At the Happy Hawkers food court in Singapore’s Tampines, a leafy township in the eastern side of the island and well off the usual tourist radar, robots with sensors on their heads and racks for bodies roam the aisles collecting used trays to return to the cleaning area. The Wall-E-like humanoids, also trawling the food courts in malls such as Punggol Plaza and Toa Payoh Interchange, are difficult to ignore. “They’re very futuristic,” observes one local, “but they’re here, collecting my tray. It’s a little disorienting but I could get used to it.”
These smart tray collectors aren’t the only examples of high-level automation penetrating everyday life in the city-state — several hotels are also turning to robots to do part of the work, like delivering room service. Entire food courts have also gone cashless, encouraging customers to acquire digital wallets.
As with many things in Singapore, it’s all part of the government-led Smart Nation initiative, which isn’t just about adopting the most sophisticated tech, but how well residents, business and government can harness technology to improve lives. “These smart initiatives serve to enhance livability in areas such as urban mobility, health and public services,” says a representative from the Smart Nation and Digital Government Office. “For example, drivers can pay for public parking digitally via parking.sg, citizens can access a range of municipal services through the OneService app and parents can easily access their children’s health records via the HealthHub online portal and app.”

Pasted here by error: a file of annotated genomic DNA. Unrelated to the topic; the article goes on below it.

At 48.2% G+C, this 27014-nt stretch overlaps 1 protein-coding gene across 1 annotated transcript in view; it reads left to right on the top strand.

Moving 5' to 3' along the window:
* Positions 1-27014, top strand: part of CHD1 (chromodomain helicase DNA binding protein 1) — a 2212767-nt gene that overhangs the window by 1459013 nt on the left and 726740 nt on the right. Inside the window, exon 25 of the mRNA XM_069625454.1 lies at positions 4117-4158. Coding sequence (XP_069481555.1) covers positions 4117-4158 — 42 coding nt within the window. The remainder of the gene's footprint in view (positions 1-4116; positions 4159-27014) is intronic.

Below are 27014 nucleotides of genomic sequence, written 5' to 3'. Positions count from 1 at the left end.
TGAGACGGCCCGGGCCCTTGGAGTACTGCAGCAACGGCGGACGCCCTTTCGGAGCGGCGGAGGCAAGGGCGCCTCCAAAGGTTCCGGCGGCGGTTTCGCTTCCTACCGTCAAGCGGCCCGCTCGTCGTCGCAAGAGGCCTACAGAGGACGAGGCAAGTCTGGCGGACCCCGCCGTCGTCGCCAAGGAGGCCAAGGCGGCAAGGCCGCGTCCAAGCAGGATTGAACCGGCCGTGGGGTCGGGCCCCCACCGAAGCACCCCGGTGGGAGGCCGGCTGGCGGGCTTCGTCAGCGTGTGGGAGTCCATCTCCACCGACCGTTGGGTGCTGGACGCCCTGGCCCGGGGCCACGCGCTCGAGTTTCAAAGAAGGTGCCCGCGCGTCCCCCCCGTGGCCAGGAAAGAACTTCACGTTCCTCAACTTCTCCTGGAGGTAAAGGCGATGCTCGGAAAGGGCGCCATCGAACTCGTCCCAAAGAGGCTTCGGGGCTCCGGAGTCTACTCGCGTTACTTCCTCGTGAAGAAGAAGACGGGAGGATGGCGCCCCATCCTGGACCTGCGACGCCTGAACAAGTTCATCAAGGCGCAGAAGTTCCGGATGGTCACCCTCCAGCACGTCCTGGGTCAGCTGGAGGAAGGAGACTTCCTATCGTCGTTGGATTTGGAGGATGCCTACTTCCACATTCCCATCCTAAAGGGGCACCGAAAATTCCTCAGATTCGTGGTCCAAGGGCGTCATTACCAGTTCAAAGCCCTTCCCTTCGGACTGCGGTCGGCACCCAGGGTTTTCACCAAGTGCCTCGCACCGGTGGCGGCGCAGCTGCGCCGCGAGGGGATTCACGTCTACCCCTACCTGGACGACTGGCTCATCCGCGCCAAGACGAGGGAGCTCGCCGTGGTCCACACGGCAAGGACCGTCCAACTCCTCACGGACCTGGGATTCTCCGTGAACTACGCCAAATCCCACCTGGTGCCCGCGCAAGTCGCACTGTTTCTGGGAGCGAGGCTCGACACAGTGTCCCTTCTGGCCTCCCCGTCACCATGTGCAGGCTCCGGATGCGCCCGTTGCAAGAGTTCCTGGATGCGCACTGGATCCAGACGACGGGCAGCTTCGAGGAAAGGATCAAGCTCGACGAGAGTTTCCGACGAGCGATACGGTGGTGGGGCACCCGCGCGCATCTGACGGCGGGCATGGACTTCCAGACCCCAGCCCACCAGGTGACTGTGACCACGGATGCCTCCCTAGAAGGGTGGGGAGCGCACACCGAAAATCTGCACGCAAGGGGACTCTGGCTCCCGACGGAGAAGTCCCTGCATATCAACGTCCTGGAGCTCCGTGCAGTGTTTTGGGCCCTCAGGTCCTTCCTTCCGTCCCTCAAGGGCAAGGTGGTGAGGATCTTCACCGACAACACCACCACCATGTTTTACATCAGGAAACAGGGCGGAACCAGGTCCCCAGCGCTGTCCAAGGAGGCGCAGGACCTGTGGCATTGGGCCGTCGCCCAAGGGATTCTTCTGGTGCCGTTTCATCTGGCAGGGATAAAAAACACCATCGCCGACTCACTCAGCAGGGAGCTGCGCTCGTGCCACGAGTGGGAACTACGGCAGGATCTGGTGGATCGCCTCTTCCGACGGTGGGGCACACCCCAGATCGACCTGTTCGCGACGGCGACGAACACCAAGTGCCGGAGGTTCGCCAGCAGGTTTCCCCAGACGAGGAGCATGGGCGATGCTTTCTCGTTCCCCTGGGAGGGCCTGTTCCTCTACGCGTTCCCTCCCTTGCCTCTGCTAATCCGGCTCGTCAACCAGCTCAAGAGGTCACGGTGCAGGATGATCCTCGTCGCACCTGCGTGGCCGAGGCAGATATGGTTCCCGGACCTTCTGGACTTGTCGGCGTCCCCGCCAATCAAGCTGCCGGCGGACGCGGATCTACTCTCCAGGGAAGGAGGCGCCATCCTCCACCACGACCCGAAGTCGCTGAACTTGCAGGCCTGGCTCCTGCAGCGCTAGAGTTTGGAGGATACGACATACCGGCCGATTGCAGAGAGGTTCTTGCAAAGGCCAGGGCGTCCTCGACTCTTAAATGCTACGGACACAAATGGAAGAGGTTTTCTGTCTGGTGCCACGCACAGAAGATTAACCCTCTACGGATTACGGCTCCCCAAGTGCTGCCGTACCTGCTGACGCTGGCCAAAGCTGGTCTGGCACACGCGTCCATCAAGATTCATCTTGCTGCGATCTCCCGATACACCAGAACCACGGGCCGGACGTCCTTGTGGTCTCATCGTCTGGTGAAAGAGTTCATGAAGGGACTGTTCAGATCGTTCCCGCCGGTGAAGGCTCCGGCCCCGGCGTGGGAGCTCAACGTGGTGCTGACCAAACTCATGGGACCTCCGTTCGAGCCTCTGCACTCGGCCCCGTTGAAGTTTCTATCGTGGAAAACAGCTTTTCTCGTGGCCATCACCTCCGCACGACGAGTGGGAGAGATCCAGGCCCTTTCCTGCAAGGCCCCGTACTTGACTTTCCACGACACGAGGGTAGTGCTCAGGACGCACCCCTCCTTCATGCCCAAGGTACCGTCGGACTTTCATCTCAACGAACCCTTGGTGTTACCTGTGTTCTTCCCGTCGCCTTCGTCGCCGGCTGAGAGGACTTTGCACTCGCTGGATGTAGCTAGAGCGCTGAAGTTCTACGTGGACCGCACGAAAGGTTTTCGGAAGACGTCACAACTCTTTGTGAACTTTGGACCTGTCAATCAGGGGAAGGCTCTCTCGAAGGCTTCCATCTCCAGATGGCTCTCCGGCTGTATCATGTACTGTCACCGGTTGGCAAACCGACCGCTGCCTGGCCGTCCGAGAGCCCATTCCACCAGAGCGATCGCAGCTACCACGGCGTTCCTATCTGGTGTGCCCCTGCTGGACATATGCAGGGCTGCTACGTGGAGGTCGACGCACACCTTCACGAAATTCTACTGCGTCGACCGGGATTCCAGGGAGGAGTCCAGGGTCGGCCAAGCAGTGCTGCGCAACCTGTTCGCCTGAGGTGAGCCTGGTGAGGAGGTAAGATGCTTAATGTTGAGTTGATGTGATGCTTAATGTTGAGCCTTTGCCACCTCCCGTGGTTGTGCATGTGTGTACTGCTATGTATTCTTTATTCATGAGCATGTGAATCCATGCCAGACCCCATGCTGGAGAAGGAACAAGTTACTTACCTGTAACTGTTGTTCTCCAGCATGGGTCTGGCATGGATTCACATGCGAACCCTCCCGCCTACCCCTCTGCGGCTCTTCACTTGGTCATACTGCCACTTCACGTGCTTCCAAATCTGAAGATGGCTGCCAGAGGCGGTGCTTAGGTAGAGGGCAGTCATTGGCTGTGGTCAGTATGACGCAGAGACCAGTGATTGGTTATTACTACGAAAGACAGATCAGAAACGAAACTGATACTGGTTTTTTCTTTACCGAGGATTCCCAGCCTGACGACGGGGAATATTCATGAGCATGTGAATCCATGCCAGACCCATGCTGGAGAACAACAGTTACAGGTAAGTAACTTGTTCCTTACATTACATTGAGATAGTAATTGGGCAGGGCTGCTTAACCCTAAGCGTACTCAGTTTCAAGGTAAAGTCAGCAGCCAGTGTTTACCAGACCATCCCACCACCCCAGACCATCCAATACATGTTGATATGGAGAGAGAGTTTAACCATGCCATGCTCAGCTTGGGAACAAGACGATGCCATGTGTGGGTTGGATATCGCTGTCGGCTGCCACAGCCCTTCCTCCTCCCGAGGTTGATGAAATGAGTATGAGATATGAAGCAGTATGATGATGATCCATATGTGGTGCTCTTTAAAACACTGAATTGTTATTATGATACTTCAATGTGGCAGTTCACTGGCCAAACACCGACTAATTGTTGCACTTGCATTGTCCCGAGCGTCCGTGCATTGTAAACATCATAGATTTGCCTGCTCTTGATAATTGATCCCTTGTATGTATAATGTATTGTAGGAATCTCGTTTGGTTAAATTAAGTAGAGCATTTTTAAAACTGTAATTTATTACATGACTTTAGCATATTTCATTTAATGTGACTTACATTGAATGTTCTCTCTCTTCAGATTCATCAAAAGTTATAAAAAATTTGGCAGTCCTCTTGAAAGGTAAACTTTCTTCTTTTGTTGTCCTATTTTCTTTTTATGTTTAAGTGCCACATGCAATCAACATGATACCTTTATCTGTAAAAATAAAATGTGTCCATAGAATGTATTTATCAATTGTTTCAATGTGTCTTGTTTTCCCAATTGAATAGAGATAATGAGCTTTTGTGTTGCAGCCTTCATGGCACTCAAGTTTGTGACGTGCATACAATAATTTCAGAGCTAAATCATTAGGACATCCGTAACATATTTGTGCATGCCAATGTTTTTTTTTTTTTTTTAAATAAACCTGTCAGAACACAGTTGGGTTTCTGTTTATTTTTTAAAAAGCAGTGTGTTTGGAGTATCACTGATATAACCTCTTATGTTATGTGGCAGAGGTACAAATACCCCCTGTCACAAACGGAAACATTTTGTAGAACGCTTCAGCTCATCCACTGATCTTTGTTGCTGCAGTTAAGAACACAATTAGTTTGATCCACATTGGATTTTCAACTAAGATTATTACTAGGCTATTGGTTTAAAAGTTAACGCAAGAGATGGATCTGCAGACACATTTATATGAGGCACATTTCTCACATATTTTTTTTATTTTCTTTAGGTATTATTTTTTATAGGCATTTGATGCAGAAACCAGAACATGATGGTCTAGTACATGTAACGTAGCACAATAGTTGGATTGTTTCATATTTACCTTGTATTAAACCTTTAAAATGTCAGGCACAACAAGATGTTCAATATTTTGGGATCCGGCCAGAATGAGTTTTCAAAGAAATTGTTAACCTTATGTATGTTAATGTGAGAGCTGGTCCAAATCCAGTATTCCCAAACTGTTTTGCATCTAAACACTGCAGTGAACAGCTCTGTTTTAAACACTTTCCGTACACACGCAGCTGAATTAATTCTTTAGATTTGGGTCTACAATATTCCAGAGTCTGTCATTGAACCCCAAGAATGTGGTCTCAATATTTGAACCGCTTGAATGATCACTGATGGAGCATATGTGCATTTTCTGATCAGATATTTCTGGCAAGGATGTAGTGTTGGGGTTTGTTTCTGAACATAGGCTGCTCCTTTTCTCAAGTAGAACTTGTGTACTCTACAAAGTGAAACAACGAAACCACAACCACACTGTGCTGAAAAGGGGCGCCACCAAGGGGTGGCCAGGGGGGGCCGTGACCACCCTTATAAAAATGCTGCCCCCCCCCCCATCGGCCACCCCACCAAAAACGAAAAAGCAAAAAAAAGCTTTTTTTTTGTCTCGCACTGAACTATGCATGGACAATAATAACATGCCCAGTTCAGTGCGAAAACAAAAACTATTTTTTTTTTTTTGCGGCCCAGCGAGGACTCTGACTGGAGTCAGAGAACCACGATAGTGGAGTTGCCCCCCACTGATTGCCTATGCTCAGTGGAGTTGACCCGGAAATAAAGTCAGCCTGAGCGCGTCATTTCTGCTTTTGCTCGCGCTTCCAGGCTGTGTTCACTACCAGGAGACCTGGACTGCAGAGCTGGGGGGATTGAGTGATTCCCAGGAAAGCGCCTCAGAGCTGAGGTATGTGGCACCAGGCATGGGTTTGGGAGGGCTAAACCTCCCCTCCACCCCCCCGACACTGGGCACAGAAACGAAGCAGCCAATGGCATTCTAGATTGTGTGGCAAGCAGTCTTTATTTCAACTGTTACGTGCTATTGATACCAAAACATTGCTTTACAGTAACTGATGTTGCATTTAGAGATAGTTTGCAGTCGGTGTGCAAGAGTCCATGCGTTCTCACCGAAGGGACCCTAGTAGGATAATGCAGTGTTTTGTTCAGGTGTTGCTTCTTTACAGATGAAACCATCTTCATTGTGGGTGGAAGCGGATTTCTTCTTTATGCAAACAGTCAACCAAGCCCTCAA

But what makes Singapore’s forward-thinking urban planning so notable is that it is far from the one-dimensional, tech-saves-all approach you might expect from a city of robot pioneers. Toe-to-toe with the Smart Nation initiatives are eco-conscious conservation programs that together form a heartening picture of the future.
Two wheels good, two legs awesome
At 719.9km2, Singapore is only slightly larger than Metro Manila — you can drive from the west of the country to the charming Changi Village in the east in a little under an hour. There’s not a lot of space for its 5.6 million residents — not to mention their cars. In addition to the Certificate of Entitlement quota scheme, which curtails the number of new cars on the road, the government has heavily encouraged electric vehicle alternatives.
But lurching into the future means taking the classic old ways of getting around along for the ride. Since the beginning of last year, a boom in bike-sharing services, fueled in part by the government’s Walk Cycle Ride SG campaign, has encouraged locals to take their cars out less frequently, and to walk or cycle when they can. If the mark of a truly progressive urban spread is how much room it makes for walking and cycling, then Singapore is doing quite well.
The campaign is not just feel-good lip service, but also a huge infrastructural undertaking that includes expanding the current 400km cycling network to 700km island-wide by 2030, and building Singapore’s first “integrated transport corridor” — the North-South Corridor will stretch 21.5km from Woodlands to the city — with dedicated paths for cyclists and pedestrians by 2021.